For my new album, A Twist of Rit, I wrote four new tunes. But I also went back and twisted and flipped some tunes of mine that are 40 years old, and recorded them live in the studio with a 12-piece band. They weren’t necessarily my hits, but songs that I felt were still relevant. The reason I thought about doing this type of project is because some of the funkier music out there today-Snarky Puppy, Robert Glasper Experiment-sounds to me like a lot of the stuff we were doing in the ’70s. These tracks I’ve chosen were all important to me during that time.
Jack Johnson (Columbia, 1971)
This features John McLaughlin on guitar, and it was an interesting period for John because he never played this way again in his entire career. He’s still playing with that amazing technique and fire, but some of the stuff he was doing with Miles was pretty funky. “Right Off” was particularly influential for me-I loved the sound that he got and the way he played so rhythmically. Miles wasn’t going commercial, and he still encouraged everyone to play out and do what they wanted to do, but he wanted everybody to be really cognizant of the rhythm and the grooves. So this album was one of the few times I heard McLaughlin pull out these rhythmic chops, combined with his Godzilla chops and his interesting note selection. He was really the center of the recording.
The Mahavishnu Orchestra with John McLaughlin
The Inner Mounting Flame (Columbia, 1971)
I tried to learn this track when I was a teenager and I said, “What the hell?” Up until that time we were used to odd time signatures more along the lines of Dave Brubeck and “Take Five,” in 5, or a tune in 7. This was the first tune I had heard in 4 1/2 or 9/8. It was so fresh and it took me forever to figure out what they were doing-I scratched up the vinyl. Decades later, I was doing an album called Smoke ‘n’ Mirrors, and I wrote a song called “4 1/2 Storms.” My son was getting into Mahavishnu at the time, and he said, “Hey, Dad, your tune is this Mahavishnu tune.” I said, “Ah, fuck.” I wrote John an e-mail and explained what happened, but he said, “It’s flattering. Forget it.”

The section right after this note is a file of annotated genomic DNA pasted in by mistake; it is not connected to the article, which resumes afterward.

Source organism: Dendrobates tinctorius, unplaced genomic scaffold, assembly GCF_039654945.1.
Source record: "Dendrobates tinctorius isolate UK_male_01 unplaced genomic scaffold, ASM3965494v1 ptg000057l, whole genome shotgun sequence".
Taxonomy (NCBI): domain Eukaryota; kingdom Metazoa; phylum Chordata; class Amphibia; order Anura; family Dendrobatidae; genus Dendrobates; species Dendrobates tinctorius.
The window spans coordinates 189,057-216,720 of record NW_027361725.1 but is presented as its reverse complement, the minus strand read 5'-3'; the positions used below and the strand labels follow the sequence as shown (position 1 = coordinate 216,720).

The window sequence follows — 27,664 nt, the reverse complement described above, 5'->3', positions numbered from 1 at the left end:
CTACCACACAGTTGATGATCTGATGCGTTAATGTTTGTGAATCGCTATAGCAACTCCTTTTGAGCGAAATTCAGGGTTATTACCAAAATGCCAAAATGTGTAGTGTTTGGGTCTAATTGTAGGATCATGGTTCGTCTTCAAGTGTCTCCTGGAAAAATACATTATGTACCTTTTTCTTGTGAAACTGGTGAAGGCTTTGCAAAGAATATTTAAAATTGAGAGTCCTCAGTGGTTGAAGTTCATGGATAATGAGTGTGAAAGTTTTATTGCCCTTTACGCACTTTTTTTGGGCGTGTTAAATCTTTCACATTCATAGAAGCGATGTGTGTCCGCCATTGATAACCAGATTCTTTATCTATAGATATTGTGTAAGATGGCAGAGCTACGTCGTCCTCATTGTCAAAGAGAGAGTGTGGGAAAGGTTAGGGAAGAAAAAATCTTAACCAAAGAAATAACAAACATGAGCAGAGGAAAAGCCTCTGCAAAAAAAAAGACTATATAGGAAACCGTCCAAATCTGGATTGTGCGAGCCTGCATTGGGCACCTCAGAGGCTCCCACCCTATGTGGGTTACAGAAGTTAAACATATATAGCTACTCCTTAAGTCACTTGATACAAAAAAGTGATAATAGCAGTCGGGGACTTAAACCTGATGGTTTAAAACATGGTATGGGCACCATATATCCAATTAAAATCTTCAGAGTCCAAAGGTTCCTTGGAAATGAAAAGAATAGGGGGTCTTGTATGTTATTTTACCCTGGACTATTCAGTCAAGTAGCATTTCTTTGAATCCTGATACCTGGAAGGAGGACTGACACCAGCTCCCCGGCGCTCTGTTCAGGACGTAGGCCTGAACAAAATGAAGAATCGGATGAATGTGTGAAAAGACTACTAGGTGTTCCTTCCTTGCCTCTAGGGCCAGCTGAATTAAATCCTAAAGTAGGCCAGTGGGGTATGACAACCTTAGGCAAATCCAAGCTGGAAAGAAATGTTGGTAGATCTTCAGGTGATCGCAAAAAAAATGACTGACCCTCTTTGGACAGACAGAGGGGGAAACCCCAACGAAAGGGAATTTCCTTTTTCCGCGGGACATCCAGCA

Spectrum (Atlantic, 1973)
Not only had Billy done all that groundbreaking work with Mahavishnu, but he was a great jazz drummer, playing on a lot of CTI records. He wasn’t just this incredible chops guy-he was very versatile, the drummer at the time. But on his own albums he was also a terrific writer. “Stratus” was a great groove and a great tune, and then it had a great guitar solo from Tommy Bolin using a tight delay, almost like a rockabilly sound. It’s a very unusual solo against the groove Billy was setting up.
Body Talk (CTI, 1973)
George was at the top of his game in the ’70s, as far as his guitar playing; he also had an extraordinary guitar sound. Body Talk was kind of a precursor to his more commercial LPs, and the recording, made by the CTI guys at Rudy Van Gelder’s studio, sounds incredible. His time on this track, his choice of chords, his intonation, his ideas, his sound, are insane. And he plays amazing stuff over the top of the tune.
“Here’s That Rainy Day”
Virtuoso (Pablo, 1973)
I took a couple of guitar lessons from Joe Pass-everybody was in the phone book in those days, and you could just call them up. He, along with Wes Montgomery, Kenny Burrell, Jim Hall and Howard Roberts, were my jazz guitar influences. On Virtuoso he changed his style from a single-note, rhythm-section-type guy to this chord-and-melody guy. “Here’s That Rainy Day” has more of an electric-guitar sound than the rest of the album, which has that sweet jazz-guitar sound that he’s known for; it also has a fantastic arrangement and performance.
Stuff (Warner Bros., 1976)
I’d already done sessions with Stuff’s guitarists, Eric Gale and Cornell Dupree, and as a young studio musician they were a huge influence. Eric doesn’t get enough credit. He supported everybody’s records-Grover Washington Jr., Bob James, Dave Grusin. He always came up with soulful rhythm parts and short solos-all the right stuff with amazing feeling. All of the guys in Stuff were tremendous rhythm players and Eric was also an excellent soloist, a cross between a blues and jazz guitar player. “Foots” had all of those elements, and it was heavy on the pocket, the groove. Their style was very identifiable and hasn’t been recreated since.
[As told to Jeff Tamarkin]
Lee Ritenour is a revered contemporary jazz and session guitarist, and was a founding member of Fourplay. His new album, A Twist of Rit, is being released on July 31 by Concord Records. Originally Published